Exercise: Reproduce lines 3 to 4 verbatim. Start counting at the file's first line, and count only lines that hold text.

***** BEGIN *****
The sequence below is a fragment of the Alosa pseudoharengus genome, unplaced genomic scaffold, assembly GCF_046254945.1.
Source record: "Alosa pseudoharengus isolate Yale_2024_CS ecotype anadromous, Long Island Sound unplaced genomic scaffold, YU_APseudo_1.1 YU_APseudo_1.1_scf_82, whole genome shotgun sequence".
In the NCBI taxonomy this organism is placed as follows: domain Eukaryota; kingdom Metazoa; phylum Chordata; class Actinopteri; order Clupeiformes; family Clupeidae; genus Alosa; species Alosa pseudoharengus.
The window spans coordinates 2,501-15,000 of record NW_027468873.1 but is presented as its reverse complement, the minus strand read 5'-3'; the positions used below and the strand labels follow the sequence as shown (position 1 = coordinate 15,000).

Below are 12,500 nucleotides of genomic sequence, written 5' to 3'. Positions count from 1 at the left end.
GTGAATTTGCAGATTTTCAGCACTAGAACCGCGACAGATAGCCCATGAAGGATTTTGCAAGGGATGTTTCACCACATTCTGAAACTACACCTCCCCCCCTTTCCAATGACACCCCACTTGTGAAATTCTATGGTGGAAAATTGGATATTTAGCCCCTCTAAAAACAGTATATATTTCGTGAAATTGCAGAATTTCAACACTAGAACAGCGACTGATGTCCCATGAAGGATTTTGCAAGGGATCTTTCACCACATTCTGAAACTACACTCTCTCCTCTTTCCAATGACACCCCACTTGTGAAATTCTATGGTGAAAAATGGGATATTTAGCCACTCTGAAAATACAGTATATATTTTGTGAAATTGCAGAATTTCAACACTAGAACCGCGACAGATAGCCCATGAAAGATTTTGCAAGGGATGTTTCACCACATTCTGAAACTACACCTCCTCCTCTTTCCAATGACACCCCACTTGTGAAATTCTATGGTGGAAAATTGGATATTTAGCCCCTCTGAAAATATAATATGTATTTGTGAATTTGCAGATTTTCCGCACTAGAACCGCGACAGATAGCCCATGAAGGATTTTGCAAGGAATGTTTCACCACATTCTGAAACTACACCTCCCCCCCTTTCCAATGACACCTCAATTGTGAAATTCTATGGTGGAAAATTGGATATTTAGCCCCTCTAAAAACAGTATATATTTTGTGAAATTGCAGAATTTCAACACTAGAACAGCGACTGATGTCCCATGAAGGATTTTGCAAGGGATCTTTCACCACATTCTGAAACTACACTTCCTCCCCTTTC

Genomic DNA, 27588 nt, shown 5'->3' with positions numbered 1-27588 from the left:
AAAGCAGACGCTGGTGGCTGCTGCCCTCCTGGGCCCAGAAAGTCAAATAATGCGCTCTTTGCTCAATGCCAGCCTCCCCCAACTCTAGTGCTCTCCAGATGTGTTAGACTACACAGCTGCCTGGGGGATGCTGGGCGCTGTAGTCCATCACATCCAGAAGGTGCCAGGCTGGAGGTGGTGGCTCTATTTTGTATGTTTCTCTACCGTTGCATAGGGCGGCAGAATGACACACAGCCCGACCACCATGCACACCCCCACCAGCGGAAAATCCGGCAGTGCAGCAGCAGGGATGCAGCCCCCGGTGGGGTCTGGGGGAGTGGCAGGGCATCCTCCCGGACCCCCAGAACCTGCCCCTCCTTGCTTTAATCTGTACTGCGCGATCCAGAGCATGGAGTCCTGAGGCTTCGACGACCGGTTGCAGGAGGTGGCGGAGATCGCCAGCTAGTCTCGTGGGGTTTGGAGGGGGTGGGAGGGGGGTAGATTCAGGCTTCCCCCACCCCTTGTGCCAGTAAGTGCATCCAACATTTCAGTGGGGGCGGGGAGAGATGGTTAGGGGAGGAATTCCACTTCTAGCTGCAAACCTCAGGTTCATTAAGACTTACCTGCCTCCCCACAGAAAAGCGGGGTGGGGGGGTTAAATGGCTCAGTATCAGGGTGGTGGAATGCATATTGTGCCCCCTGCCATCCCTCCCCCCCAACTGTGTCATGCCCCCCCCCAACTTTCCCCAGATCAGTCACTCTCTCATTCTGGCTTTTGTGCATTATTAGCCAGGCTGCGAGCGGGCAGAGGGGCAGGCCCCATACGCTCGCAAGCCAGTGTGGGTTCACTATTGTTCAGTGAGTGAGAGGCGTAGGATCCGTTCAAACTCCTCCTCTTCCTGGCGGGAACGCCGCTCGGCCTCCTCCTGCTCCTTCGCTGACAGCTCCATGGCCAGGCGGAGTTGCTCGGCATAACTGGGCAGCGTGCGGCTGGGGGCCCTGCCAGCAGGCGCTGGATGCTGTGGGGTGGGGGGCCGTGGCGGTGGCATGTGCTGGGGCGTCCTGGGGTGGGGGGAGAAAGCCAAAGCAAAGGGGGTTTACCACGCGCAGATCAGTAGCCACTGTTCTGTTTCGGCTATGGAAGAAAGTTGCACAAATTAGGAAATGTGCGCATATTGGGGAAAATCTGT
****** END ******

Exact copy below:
In the NCBI taxonomy this organism is placed as follows: domain Eukaryota; kingdom Metazoa; phylum Chordata; class Actinopteri; order Clupeiformes; family Clupeidae; genus Alosa; species Alosa pseudoharengus.
The window spans coordinates 2,501-15,000 of record NW_027468873.1 but is presented as its reverse complement, the minus strand read 5'-3'; the positions used below and the strand labels follow the sequence as shown (position 1 = coordinate 15,000).